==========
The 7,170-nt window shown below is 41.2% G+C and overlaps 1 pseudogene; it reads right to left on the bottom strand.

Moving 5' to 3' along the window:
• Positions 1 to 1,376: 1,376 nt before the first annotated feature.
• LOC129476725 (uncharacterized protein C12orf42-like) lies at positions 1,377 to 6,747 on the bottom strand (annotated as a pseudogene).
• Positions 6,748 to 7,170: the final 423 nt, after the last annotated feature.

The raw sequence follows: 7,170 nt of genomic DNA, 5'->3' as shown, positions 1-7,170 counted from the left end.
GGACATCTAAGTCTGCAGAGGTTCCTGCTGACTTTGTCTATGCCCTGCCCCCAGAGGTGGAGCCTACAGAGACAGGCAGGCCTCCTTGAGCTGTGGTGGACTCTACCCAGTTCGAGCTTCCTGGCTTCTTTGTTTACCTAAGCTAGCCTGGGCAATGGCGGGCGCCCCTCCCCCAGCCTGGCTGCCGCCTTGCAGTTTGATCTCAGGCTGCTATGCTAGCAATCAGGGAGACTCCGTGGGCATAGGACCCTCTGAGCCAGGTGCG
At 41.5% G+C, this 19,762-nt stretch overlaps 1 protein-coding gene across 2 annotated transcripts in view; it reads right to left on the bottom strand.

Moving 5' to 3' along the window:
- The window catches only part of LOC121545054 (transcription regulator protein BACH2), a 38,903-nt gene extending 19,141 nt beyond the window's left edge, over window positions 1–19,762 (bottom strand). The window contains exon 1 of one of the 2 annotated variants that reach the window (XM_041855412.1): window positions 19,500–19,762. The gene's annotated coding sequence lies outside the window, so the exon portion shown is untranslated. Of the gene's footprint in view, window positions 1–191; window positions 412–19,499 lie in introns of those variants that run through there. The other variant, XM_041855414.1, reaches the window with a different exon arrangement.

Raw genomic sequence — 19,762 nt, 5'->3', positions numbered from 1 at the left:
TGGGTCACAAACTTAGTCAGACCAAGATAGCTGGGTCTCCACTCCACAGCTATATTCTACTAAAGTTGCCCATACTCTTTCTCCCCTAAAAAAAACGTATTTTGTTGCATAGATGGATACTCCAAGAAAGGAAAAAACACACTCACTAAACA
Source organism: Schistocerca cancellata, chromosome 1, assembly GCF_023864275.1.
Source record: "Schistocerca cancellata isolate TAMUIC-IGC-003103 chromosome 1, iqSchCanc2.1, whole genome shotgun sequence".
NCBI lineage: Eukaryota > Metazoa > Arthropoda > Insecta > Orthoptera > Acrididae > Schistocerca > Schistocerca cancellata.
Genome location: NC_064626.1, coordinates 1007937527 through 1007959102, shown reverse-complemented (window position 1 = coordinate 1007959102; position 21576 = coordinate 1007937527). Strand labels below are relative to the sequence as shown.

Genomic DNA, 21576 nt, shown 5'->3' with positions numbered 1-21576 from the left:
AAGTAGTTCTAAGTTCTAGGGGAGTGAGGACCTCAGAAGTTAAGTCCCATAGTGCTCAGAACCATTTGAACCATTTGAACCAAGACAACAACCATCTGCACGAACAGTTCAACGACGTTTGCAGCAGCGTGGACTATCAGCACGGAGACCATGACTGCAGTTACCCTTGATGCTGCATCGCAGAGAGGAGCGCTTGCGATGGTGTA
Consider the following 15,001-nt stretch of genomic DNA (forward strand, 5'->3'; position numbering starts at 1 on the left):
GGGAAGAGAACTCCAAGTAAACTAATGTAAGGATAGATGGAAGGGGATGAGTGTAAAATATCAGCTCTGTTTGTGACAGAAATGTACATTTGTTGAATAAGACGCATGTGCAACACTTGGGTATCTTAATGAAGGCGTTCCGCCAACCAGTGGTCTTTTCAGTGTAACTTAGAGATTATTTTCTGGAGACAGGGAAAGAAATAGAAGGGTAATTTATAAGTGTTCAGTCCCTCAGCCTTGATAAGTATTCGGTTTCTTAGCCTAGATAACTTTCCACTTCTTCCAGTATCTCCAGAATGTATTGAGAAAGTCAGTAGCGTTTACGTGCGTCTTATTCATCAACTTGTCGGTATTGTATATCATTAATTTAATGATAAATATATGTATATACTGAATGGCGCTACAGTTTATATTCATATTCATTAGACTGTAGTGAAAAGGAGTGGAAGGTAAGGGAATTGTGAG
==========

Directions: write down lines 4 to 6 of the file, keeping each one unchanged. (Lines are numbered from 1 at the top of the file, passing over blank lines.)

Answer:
• LOC129476725 (uncharacterized protein C12orf42-like) lies at positions 1,377 to 6,747 on the bottom strand (annotated as a pseudogene).
• Positions 6,748 to 7,170: the final 423 nt, after the last annotated feature.

The raw sequence follows: 7,170 nt of genomic DNA, 5'->3' as shown, positions 1-7,170 counted from the left end.